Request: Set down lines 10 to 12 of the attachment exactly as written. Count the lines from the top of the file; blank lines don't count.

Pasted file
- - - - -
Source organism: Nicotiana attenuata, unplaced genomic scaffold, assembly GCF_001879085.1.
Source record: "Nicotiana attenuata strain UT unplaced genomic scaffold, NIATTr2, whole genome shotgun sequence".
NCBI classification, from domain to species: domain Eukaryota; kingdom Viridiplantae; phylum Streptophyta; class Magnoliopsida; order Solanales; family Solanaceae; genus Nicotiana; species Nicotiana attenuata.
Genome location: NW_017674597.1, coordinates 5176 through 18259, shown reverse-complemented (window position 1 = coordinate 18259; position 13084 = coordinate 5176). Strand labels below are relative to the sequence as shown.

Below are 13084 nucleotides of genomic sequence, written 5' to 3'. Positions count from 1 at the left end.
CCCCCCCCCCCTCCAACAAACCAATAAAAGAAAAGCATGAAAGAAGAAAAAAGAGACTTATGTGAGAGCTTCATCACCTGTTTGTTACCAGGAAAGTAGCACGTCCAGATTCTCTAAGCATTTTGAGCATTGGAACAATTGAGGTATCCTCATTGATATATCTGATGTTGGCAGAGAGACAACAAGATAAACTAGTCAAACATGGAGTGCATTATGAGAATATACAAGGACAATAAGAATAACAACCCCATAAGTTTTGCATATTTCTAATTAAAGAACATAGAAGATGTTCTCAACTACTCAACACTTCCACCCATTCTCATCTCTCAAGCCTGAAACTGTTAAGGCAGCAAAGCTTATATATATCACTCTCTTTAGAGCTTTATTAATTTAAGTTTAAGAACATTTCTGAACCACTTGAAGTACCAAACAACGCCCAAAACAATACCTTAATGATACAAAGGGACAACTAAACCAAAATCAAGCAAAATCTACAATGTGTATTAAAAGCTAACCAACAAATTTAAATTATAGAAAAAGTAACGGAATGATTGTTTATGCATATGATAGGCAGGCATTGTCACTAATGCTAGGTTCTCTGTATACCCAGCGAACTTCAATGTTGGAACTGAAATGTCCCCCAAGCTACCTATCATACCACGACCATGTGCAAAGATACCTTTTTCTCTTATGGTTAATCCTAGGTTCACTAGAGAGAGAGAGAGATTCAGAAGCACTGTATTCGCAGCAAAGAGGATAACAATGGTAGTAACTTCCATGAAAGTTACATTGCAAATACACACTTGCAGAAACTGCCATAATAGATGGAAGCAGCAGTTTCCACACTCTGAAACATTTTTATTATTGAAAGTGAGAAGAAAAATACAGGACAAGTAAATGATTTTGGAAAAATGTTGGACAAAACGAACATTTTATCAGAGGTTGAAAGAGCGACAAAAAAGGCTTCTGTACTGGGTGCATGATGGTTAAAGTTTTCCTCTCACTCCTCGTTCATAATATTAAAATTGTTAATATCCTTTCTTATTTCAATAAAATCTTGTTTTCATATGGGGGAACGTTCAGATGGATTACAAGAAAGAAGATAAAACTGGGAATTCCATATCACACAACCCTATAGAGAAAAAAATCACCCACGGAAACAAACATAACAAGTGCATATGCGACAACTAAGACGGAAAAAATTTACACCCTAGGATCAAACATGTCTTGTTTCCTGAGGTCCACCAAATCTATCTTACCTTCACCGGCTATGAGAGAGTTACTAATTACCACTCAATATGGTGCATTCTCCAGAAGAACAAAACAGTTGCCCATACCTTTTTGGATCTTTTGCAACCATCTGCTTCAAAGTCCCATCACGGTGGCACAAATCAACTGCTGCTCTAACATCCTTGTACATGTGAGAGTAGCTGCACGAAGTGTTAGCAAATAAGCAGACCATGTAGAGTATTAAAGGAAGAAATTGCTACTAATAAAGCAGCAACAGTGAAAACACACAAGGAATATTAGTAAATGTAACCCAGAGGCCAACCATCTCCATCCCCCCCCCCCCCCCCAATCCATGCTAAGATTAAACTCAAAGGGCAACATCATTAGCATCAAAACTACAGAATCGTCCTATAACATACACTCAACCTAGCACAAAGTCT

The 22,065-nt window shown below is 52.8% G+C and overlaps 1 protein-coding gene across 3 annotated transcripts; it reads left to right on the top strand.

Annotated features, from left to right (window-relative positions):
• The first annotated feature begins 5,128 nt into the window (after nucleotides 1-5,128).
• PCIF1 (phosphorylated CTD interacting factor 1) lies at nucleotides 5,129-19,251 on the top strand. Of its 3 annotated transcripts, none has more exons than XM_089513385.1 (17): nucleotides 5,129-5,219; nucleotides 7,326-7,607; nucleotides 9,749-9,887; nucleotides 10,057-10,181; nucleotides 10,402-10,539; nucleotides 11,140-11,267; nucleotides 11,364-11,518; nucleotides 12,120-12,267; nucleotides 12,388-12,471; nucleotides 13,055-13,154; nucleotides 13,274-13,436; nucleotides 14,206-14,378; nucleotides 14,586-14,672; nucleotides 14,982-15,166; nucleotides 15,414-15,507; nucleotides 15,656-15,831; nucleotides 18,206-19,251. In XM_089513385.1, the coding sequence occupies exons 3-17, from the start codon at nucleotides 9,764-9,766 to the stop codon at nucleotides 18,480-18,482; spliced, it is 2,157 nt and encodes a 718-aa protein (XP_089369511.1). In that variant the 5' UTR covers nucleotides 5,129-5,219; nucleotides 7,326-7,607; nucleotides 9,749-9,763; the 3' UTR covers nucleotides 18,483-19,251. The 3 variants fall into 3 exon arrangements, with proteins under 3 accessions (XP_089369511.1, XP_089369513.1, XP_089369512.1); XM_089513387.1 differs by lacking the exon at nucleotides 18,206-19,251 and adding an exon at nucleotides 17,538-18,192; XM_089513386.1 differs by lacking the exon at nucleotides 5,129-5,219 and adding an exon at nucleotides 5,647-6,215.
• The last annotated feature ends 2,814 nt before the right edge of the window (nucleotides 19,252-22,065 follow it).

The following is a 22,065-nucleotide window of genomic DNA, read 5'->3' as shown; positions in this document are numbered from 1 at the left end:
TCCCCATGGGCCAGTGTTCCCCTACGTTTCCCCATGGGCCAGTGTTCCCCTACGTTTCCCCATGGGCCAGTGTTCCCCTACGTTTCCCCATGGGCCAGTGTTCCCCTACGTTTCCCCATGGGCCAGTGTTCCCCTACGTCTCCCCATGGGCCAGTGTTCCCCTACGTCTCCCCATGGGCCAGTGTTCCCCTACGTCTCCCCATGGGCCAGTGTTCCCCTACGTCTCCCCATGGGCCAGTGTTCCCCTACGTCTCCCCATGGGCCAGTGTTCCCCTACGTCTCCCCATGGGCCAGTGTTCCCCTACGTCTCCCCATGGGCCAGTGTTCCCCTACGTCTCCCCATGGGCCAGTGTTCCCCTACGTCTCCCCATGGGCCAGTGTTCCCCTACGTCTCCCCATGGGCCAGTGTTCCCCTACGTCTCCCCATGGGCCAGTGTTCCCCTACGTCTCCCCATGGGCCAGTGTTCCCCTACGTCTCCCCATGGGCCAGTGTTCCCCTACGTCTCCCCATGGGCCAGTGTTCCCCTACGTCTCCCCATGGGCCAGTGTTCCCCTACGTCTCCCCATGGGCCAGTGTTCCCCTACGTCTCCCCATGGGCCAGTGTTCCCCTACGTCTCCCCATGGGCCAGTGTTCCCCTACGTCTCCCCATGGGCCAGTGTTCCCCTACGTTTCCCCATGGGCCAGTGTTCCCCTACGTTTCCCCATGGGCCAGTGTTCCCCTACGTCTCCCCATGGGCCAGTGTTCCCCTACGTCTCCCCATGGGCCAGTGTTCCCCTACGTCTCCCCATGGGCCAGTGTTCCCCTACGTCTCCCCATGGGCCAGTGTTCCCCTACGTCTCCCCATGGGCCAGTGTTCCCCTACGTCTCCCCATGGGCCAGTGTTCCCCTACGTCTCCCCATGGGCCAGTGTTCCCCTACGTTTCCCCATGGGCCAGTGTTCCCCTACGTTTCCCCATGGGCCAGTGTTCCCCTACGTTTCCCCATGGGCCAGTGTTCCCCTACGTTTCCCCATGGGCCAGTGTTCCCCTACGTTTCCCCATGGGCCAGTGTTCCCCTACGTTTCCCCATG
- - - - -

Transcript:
• PCIF1 (phosphorylated CTD interacting factor 1) lies at nucleotides 5,129-19,251 on the top strand. Of its 3 annotated transcripts, none has more exons than XM_089513385.1 (17): nucleotides 5,129-5,219; nucleotides 7,326-7,607; nucleotides 9,749-9,887; nucleotides 10,057-10,181; nucleotides 10,402-10,539; nucleotides 11,140-11,267; nucleotides 11,364-11,518; nucleotides 12,120-12,267; nucleotides 12,388-12,471; nucleotides 13,055-13,154; nucleotides 13,274-13,436; nucleotides 14,206-14,378; nucleotides 14,586-14,672; nucleotides 14,982-15,166; nucleotides 15,414-15,507; nucleotides 15,656-15,831; nucleotides 18,206-19,251. In XM_089513385.1, the coding sequence occupies exons 3-17, from the start codon at nucleotides 9,764-9,766 to the stop codon at nucleotides 18,480-18,482; spliced, it is 2,157 nt and encodes a 718-aa protein (XP_089369511.1). In that variant the 5' UTR covers nucleotides 5,129-5,219; nucleotides 7,326-7,607; nucleotides 9,749-9,763; the 3' UTR covers nucleotides 18,483-19,251. The 3 variants fall into 3 exon arrangements, with proteins under 3 accessions (XP_089369511.1, XP_089369513.1, XP_089369512.1); XM_089513387.1 differs by lacking the exon at nucleotides 18,206-19,251 and adding an exon at nucleotides 17,538-18,192; XM_089513386.1 differs by lacking the exon at nucleotides 5,129-5,219 and adding an exon at nucleotides 5,647-6,215.
• The last annotated feature ends 2,814 nt before the right edge of the window (nucleotides 19,252-22,065 follow it).

The following is a 22,065-nucleotide window of genomic DNA, read 5'->3' as shown; positions in this document are numbered from 1 at the left end: